Not everything you own will go through probate. Jointly-owned property and assets that let you name a beneficiary (for example, life insurance, IRAs, 401(k)s, annuities, etc.) are not controlled by your will and usually will transfer to the new owner or beneficiary without probate. But there are many problems with joint ownership, and avoidance of probate is not guaranteed. For example, if a valid beneficiary is not named, the assets will have to go through probate and will be distributed along with the rest of your estate. If you name a minor as a beneficiary, the court will probably insist on a guardianship until the child legally becomes an adult.

For these reasons a revocable living trust is preferred by many families and professionals. It can avoid probate at death (including multiple probates if you own property in other states), prevent court control of assets at incapacity, bring all of your assets (even those with beneficiary designations) together into one plan, provide maximum privacy, is valid in every state, and can be changed by you at any time. It can also reflect your love and values to your family and future generations.

Unlike a will, a trust doesn’t have to die with you. Assets can stay in your trust, managed by the trustee you selected, until your beneficiaries reach the age you want them to inherit. Your trust can continue longer to provide for a loved one with special needs, or to protect the assets from beneficiaries’ creditors, spouses, and irresponsible spending.

A living trust is more expensive initially than a will, but considering it can avoid court interference at incapacity and death, many people consider it to be a bargain.

Planning your estate will help you organize your records and correct titles and beneficiary designations.
Would your family know where to find your financial records, titles, and insurance policies if something happened to you? Planning your estate now will help you organize your records, locate titles and beneficiary designations, and find and correct errors.

Most people don’t give much thought to the wording they put on titles and beneficiary designations. You may have good intentions, but an innocent error can create all kinds of problems for your family at your disability and/or death. Beneficiary designations are often out-of-date or otherwise invalid. Naming the wrong beneficiary on your tax-deferred plan can lead to devastating tax consequences. It is much better for you to take the time to do this correctly now than for your family to pay an attorney to try to fix things later.

Estate planning does not have to be expensive.
If you don’t think you can afford a complex estate plan now, start with what you can afford. For a young family or single adult, that may mean a will, term life insurance, and powers of attorney for your assets and health care decisions. Then, let your planning develop and expand as your needs change and your financial situation improves. Don’t try to do this yourself to save money. An experienced attorney will be able to provide critical guidance and peace of mind that your documents are prepared properly.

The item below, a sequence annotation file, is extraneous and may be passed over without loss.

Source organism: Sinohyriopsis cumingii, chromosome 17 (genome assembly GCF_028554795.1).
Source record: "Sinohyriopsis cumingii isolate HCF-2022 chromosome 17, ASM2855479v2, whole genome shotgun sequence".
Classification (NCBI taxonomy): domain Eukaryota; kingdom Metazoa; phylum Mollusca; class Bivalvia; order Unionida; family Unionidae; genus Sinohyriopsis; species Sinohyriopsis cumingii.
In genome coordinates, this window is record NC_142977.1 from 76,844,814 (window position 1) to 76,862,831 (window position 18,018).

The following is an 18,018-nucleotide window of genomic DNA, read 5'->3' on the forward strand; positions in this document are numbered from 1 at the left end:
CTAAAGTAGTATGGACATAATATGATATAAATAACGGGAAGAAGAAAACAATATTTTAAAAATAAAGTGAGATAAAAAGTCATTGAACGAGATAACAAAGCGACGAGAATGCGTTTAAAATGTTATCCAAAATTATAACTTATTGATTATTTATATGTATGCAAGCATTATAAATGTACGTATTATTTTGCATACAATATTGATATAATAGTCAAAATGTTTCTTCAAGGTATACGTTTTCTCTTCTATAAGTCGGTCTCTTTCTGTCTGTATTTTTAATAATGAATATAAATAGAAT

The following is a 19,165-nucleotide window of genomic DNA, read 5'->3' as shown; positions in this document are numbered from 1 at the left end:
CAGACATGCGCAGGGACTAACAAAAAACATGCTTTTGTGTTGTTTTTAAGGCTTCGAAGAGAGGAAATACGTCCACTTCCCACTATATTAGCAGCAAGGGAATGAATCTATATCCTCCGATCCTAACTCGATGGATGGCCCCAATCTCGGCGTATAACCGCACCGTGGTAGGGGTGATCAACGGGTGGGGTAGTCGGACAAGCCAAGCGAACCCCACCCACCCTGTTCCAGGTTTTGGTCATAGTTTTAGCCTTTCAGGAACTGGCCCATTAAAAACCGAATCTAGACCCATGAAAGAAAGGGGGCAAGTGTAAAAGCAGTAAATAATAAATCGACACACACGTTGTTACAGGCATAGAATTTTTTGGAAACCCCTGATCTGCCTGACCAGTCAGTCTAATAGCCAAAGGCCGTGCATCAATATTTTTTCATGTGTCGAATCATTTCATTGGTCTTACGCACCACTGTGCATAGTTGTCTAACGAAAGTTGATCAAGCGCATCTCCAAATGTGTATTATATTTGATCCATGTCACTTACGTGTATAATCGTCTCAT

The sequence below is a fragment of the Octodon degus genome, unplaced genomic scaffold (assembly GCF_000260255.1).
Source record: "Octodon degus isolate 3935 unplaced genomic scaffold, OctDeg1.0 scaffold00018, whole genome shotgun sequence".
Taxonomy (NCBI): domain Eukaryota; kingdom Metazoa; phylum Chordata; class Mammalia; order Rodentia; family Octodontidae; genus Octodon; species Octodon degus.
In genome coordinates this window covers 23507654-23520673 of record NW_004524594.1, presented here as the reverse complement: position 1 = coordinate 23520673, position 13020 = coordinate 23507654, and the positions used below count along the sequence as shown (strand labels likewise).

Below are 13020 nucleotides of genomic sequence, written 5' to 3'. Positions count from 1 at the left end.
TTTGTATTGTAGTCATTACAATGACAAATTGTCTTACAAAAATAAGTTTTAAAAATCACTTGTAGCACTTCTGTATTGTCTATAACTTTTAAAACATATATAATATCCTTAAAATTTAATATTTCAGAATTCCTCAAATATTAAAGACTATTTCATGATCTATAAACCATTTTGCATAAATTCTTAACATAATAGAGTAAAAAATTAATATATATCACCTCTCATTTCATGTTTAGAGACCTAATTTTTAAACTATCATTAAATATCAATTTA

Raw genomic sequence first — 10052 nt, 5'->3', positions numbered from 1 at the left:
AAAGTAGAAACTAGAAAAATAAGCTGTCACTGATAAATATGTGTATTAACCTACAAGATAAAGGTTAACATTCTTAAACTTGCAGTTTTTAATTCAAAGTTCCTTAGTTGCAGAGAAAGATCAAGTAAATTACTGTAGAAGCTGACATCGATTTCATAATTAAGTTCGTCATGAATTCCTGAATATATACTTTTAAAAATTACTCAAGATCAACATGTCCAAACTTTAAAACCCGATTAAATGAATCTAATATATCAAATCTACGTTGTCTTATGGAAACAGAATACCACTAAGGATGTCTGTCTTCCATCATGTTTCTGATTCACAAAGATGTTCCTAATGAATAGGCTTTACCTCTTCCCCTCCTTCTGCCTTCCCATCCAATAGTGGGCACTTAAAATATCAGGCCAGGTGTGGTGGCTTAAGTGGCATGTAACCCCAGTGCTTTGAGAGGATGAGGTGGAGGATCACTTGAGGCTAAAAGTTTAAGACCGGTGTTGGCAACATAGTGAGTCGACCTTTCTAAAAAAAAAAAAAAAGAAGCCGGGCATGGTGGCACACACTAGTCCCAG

The best time to plan your estate is now.
None of us really likes to think about our own mortality or the possibility of being unable to make decisions for ourselves. This is exactly why so many families are caught off-guard and unprepared when incapacity or death does strike. Don’t wait. You can put something in place now and change it later…which is exactly the way estate planning should be done.

The best benefit is peace of mind.
Knowing you have a properly prepared plan in place – one that contains your instructions and will protect your family – will give you and your family peace of mind. This is one of the most thoughtful and considerate things you can do for yourself and for those you love.

NFA Firearm

What is a NFA Firearm?

NFA FirearmThe NFA is the National Firearms Act which was passed in 1934. It was created to regulate the ownership of various firearms and accessories including machine guns, short barrel rifles, silencers or suppressors short barreled shotguns, destructive devices and a group of items named “any other weapons.”

The NFA imposes a tax on persons or entities making or transferring firearms. When you purchase a firearm or accessory like a suppressor, that is considered a transfer. NFA firearms are taxed at a rate of $200 per transfer per firearm or accessory.

Since suppressors are now legal to purchase and possess in the state of Minnesota as of August 1st, 2015, firearm enthusiasts are now digging into the NFA and gun trusts. If you’re reading this because you’re interested in purchasing a silencer or suppressor, you will find more useful information in our How to Buy a Silencer blog.

Firearms & Accessories That Fall Under the NFA

A machine gun is any gun that can fire more than one shot with a single pull of the trigger, or a receiver of a machine gun, or a combination of parts for assembling a machine gun, or a part or set of parts for converting a gun into a machine gun.

A silencer is any device for muffling the gunshot of a portable firearm, or any part or parts exclusively designed or intended for such a device.

A short barreled shotgun is any shotgun (which is defined as a shoulder fired, smooth bore firearm) with a barrel of less than 18″ or an overall length of less than 26″, or any weapon made from a shotgun falling into the same length parameters.